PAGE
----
Nothing inspires me more than interacting with horses and other people. Between the farrier, Dr. Madalyn Ward, lots of collaboration with horses, and fellow ‘students of the horse’, these last few weeks, my wheels are seriously turning. So much fodder for blogs! Yay!
But this week I really want to focus on the power of taking our time so that a horse is able to come on board with our idea. If you follow my work, you’ll know how important it is to me that my horses feel they have a voice, that they have a choice about what happens to them, and they guide how it happens to them. That does not mean that I turn everything over to the horse and never ask them to do anything with me or for me. Sometimes it even means asking them to trust me enough to do something they don’t think they want to do…
Horses understand how to respond to input appropriately. They respond to one another as they interact. Whatever they do or do not do is a response to input from another horse, their own body, the environment, me. What they do is not at all random, or without purpose. That means that if I want to give my horses choices, I have to offer them some to begin with. If I don’t ask them anything they won’t offer anything. Period.
It also means that their response is in answer to my question. Just because they don’t respond by giving themselves over and doing exactly what I want all at once, does not mean I should stop asking questions. Just because my horse initially walks away when I approach does not necessarily mean he doesn’t want to do anything at all. I mean think about it, how do you feel if someone comes along that wants you to do something with them but they won’t tell you what, or for how long? Would you enthusiastically go along, or would you maybe ask a few questions first? That’s what are horses are doing when they walk away, they are letting us know they feel unsure, or that our enthusiasm is a bit too much, or our sneakiness (I see that halter you have hiding behind your back) is not appreciated. He’s responding to me, now it’s my job to respond back, in ways appropriate to carrying on a ‘conversation’.
You might recall these images of Sundance last week.
He frequently walks away when we approach with a halter. I know him well enough now to know that in part, that comes from him being a bit stuck in the past. Something confirmed by Dr. Madalyn Ward when she came to work on him last week. I get it. He had a rough go and he may always be skeptical. If I follow along and spend time breathing, silently sharing my heart and my intention, he pauses and checks in every few strides. I don’t compulsively reach for him every time he stops. I believe in his ability to say yes, and I believe in his willingness to hang in and continue the conversation. I show him I trust him by waiting until I feel him come on board.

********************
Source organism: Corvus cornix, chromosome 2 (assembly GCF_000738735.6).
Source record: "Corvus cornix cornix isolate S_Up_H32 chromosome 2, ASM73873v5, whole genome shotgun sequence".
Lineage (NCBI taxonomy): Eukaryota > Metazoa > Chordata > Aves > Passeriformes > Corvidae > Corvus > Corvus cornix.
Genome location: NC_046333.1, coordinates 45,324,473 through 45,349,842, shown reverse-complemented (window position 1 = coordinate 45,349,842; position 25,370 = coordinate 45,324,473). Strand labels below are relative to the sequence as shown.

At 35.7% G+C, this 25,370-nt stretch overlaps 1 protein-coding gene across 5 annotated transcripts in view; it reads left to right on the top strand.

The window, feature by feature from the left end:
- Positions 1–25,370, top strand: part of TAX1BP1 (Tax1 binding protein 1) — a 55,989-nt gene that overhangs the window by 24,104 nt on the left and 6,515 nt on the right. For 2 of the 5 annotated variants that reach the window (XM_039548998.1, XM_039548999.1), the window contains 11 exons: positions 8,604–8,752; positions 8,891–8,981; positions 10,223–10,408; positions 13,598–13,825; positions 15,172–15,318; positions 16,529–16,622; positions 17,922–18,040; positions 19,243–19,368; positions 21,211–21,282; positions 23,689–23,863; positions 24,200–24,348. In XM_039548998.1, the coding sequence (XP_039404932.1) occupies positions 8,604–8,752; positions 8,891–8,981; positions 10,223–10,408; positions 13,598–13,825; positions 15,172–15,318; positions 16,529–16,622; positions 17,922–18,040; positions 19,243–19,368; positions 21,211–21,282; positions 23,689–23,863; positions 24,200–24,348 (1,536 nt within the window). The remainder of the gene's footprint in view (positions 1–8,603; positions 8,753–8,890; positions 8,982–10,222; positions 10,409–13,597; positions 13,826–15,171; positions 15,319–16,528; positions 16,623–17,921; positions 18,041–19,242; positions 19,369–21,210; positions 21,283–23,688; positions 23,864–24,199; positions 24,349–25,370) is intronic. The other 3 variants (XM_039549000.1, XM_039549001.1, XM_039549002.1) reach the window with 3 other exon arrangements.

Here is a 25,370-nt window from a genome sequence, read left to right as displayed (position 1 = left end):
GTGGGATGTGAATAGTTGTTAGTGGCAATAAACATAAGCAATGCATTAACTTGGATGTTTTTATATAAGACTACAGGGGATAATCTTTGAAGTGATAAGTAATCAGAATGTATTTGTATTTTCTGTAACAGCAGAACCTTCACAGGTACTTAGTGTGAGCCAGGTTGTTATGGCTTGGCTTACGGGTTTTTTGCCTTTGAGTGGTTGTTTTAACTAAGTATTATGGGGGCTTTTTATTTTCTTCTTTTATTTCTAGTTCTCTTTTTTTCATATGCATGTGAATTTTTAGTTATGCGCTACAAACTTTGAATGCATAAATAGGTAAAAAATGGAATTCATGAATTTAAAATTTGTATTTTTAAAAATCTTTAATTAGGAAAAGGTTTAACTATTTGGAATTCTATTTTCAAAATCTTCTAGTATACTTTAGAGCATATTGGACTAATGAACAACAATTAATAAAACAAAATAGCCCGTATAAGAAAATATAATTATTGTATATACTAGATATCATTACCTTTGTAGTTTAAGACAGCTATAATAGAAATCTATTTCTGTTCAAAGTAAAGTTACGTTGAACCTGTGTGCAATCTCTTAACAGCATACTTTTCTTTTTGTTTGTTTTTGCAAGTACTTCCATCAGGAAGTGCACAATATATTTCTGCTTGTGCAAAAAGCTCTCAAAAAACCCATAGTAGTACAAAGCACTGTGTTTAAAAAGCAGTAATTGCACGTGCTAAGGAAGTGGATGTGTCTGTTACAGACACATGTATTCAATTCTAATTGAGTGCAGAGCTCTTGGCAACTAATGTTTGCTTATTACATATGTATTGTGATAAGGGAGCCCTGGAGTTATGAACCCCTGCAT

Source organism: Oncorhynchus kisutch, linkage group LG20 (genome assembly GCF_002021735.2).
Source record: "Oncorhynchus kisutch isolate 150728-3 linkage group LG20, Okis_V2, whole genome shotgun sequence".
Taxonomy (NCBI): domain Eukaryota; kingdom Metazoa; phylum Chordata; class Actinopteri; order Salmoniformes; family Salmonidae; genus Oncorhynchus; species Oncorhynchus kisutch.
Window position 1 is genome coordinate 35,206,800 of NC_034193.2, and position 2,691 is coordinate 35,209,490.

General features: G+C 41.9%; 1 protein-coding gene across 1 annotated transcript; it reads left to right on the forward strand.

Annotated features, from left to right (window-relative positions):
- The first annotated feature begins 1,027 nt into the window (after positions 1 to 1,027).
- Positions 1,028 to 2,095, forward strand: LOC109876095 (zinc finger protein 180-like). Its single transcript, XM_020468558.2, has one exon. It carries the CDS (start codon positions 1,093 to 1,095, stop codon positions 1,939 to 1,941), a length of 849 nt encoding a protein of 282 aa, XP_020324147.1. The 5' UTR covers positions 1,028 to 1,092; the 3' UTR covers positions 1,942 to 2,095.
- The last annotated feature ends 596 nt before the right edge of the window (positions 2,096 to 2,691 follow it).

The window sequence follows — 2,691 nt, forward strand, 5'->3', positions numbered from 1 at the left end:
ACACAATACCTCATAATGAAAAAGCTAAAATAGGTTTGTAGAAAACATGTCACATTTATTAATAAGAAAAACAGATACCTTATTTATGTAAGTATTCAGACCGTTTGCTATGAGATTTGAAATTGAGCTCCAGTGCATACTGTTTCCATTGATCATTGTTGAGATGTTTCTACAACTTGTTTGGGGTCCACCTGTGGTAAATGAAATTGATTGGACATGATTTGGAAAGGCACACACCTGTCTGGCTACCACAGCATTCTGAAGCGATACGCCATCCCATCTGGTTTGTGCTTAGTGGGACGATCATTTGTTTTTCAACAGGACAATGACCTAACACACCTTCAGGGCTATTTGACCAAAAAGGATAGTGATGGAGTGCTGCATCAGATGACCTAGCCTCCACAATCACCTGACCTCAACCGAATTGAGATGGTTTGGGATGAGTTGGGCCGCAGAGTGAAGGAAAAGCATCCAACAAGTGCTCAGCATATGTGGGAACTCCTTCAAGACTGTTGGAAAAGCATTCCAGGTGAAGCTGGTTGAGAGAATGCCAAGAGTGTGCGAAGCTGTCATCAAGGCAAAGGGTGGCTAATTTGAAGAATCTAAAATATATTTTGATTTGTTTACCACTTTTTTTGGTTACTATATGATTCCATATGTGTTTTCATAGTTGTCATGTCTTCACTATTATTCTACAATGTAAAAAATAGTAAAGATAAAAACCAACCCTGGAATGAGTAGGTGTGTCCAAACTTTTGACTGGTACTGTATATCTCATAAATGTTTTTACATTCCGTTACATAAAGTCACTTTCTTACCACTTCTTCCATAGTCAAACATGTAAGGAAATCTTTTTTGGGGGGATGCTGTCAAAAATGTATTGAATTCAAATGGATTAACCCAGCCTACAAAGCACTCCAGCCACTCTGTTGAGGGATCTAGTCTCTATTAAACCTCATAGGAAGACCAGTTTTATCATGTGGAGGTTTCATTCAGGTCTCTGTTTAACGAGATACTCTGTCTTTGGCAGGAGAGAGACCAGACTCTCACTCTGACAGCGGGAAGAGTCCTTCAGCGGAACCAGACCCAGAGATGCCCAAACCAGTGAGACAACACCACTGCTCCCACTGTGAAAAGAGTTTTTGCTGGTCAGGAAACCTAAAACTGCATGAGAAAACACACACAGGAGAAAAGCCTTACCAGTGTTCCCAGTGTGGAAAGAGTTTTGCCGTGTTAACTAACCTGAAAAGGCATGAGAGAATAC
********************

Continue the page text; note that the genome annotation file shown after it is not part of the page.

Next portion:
When a horse is ready, when they come on board, it’s an easily recognizable shift, once you learn to see it, you can’t unsee it. Just because he stopped walking away doesn’t necessarily mean he’s okay with me haltering him yet. I wait for him to breathe. I wait until the knot in my own throat, the butterflies in my stomach dissipate. I’m feeling him. Yet another way horses communicate. They radiate their emotional state so that it’s palpable.
When he’s ready, Sundance turns his head toward me, puts his nose on the halter, and leans in when I touch his neck. Every horse is different. Every ‘conversation’ unique to the horse and human partnership. What I just described with Sundance likely isn’t what’s going to happen with you and your horse. There is no formula. We must learn to be like horses and respond appropriately to stimuli from them.
One of the questions I’m most often asked is ‘how do I give my horse a voice when it comes to something I have to do?’ Like trim their feet, deworm, vaccinate, have a lameness exam done, work on their teeth. It does take some time and due diligence to develop rapport with a horse. If I’m working with my own horses trust is built through consistently listening to them, within the context of every interaction we have. But, I can also build enough rapport to really help a horse in just a few minutes of developing a dialogue so there is enough trust to negotiate the more difficult ‘conversations’. ‘Conversations that might require a horse to make a passage through discomfort.
There is absolutely no reason to fight with a horse about anything. There is no need to force our will upon them. Take the time to communicate with clarity in a language they understand and they happily come on board. When they do, they guide us to exactly what they need. Even those difficult conversations that require a passage through discomfort.
A few more examples of horses and humans working together from this last week.